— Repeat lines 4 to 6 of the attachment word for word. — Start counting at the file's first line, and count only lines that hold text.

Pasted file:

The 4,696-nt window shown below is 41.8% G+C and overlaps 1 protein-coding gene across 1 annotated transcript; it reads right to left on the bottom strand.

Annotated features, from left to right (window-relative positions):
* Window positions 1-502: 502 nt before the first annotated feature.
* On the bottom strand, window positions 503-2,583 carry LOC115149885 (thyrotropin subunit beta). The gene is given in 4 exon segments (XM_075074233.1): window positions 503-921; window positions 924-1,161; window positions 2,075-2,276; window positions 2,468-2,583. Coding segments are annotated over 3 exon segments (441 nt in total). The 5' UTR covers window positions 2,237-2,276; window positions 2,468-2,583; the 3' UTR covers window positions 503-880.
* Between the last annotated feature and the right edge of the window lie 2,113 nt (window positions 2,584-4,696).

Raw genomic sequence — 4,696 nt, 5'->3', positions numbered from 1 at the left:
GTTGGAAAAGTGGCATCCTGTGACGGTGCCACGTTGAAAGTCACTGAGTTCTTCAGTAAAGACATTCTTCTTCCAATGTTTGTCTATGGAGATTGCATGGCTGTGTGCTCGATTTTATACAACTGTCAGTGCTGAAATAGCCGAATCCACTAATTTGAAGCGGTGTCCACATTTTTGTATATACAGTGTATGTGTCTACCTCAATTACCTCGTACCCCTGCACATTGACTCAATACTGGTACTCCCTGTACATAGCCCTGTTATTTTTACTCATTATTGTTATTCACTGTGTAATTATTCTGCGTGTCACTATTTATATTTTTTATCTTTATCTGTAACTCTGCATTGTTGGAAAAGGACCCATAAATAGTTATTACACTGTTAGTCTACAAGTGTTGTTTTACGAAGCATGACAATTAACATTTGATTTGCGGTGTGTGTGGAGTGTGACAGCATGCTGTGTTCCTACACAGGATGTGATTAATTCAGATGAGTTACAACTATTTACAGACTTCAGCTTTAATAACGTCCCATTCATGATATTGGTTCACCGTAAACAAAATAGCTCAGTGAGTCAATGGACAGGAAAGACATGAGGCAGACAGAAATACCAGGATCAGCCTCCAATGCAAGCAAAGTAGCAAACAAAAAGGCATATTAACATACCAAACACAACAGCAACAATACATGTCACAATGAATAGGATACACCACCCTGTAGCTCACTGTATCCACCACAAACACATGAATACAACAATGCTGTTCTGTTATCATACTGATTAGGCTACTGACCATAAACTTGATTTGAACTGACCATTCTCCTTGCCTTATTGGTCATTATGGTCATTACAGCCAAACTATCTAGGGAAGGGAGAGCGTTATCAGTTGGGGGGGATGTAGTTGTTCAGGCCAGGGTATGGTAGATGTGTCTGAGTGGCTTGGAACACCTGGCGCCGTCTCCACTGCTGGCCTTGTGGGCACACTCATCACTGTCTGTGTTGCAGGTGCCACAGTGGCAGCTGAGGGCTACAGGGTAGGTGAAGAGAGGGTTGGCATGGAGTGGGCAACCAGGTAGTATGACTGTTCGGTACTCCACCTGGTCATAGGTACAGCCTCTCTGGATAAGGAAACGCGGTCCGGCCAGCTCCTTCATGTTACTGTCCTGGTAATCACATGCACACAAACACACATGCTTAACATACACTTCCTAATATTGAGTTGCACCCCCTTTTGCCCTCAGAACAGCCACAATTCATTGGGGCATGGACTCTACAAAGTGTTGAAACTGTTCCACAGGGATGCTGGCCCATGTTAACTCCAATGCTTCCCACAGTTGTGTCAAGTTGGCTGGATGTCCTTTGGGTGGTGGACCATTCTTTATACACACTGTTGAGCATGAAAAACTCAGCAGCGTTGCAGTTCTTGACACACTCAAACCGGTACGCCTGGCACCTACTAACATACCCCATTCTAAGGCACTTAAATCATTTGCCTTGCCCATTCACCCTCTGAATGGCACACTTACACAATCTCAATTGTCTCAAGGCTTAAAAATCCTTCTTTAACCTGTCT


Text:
* On the bottom strand, window positions 503-2,583 carry LOC115149885 (thyrotropin subunit beta). The gene is given in 4 exon segments (XM_075074233.1): window positions 503-921; window positions 924-1,161; window positions 2,075-2,276; window positions 2,468-2,583. Coding segments are annotated over 3 exon segments (441 nt in total). The 5' UTR covers window positions 2,237-2,276; window positions 2,468-2,583; the 3' UTR covers window positions 503-880.
* Between the last annotated feature and the right edge of the window lie 2,113 nt (window positions 2,584-4,696).

Raw genomic sequence — 4,696 nt, 5'->3', positions numbered from 1 at the left: